After Liverpool’s Champions League success, there are reports of the vultures circling.
When a team who no one expected to challenge in the semi-final and – probably – final of the competition don’t just reach the latter stages but simply blow their knockout stage opponents away everyone wants to tear the talent away from the overachieving club – and let’s face it, to be in Europe’s top four at the end of this season would have been seen as overachievement at the start of the season.
The thought that Mohamed Salah or Roberto Firmino might leave Liverpool this summer has been thrown around a bit, but news of the Brazilian’s signature on a shiny new contract have probably put paid to that.
Those hoping Firmino signed the wrong document thanks to his ‘no-look’ signature are bound to be disappointed. Some might say that contracts mean little in modern football: just look at how Liverpool sold Philippe Coutinho less than a year after he signed a five-year deal. But the Barcelona player is also the case in point: the Reds didn’t sell up straight away precisely because the player was tied to a long-term contract.
Salah might be an altogether different issue if the likes of Real Madrid or Barcelona come calling, but don’t bet on that either: although Salah is in the vein of form usually reserved for Cristiano Ronaldo and Lionel Messi, that only means his price tag will be astronomical, and after only one season of hitting those levels, prospective buyers are unlikely to see it as a safe investment until there’s hard proof that he can sustain his goalscoring form.
I won’t fall into the trap of labelling the Egyptian a one-season wonder, he’s shown enough this year to suggest that he’ll be one of Europe’s top players again next season even if he doesn’t break the 40 goal mark for the second season in a row. But if you’re Madrid or Barcelona, you’d think twice about signing a player for a near-world record fee just on the back of one good season.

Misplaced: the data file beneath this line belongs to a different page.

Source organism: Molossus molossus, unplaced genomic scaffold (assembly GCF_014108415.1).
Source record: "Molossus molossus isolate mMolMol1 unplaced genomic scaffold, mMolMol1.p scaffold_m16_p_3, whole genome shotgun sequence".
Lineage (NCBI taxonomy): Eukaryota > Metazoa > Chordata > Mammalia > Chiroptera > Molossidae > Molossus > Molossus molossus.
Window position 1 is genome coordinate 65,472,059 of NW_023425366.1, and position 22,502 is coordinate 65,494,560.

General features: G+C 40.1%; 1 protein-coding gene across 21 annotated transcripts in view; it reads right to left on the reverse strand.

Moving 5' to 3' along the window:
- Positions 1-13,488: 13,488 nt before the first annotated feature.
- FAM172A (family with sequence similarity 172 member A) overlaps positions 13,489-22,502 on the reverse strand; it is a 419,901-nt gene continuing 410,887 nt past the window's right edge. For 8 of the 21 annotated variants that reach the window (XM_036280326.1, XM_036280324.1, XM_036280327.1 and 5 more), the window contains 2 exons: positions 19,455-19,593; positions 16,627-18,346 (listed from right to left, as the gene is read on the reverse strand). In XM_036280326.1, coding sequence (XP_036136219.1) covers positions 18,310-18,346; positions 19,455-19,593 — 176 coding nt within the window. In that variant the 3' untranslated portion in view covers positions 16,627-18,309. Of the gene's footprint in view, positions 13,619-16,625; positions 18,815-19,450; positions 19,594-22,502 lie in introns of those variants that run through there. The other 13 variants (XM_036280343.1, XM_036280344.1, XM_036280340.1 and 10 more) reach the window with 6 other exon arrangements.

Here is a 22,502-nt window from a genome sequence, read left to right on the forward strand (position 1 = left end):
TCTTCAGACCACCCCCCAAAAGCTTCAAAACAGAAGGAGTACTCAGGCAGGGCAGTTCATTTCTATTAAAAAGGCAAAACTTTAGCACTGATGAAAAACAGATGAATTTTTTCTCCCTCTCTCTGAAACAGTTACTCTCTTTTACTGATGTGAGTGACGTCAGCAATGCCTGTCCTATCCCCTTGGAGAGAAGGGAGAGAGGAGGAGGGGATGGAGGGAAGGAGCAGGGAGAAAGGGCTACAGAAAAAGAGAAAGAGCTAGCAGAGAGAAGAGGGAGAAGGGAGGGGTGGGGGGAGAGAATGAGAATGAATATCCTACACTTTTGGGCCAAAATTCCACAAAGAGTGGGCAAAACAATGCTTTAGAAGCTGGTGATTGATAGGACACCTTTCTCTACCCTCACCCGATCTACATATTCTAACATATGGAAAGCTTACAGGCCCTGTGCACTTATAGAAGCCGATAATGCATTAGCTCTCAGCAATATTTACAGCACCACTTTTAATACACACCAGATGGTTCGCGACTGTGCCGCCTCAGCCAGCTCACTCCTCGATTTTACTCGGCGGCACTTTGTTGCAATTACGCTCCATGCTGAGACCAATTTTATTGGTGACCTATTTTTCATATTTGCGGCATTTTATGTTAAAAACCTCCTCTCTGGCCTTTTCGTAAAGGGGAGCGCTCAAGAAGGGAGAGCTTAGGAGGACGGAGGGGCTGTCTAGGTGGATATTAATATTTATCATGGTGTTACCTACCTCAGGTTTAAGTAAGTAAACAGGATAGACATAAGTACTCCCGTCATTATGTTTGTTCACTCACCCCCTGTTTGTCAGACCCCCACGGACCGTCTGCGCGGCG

And even that assumes Salah would want to go anyway – and there’s no evidence of that either. Outside of those two, it’s hard to see the Reds being forced to sell anyone else. The much-criticised defence is hardly an obvious shop window of talent, nor is the midfield.
That shows two things. One is how well Jurgen Klopp has done to create a starting team that is more than the sum of its constituent parts. Filled with players he’s improved, his side has perhaps just two superstars – and maybe Virgil van Dijk at the back, whose presence is arguably one of the reasons they have been so competent in the second half of the season.
The other thing is that it proves Liverpool shouldn’t be thought of as a side going through a purple patch and who will inevitably fade away towards the bottom of the Premier League top six and out of Europe before the Champions League gets interesting.
Sure, you need luck to succeed, and you can also have a bad season and fall short. But this Liverpool side isn’t filled with lots of players having the perfect season all at once. Time will tell if that’s the case with Salah, but it certainly isn’t with the rest of the squad, which – if anything – lacks the depth to compete properly.
That will change this summer: the arrival of Naby Keita will bring even more energy and drive to a midfield who have hassled and harried some of the best in the world this season, and as discussed above it’s unlikely that big-name departures will hurt the squad too much (losing Emre Can, admittedly, would be a blow, but only on the grounds that he’s a useful player to have around and has potential to be a top midfielder – not because he should be in the starting XI).
Every day there seems to be another comment on social media or elsewhere about Salah or Firmino being perfect for one of Europe’s top clubs. They might be right – Firmino especially looks like a great Karim Benzema replacement – but the evidence at the moment suggests that Liverpool will only get stronger this summer.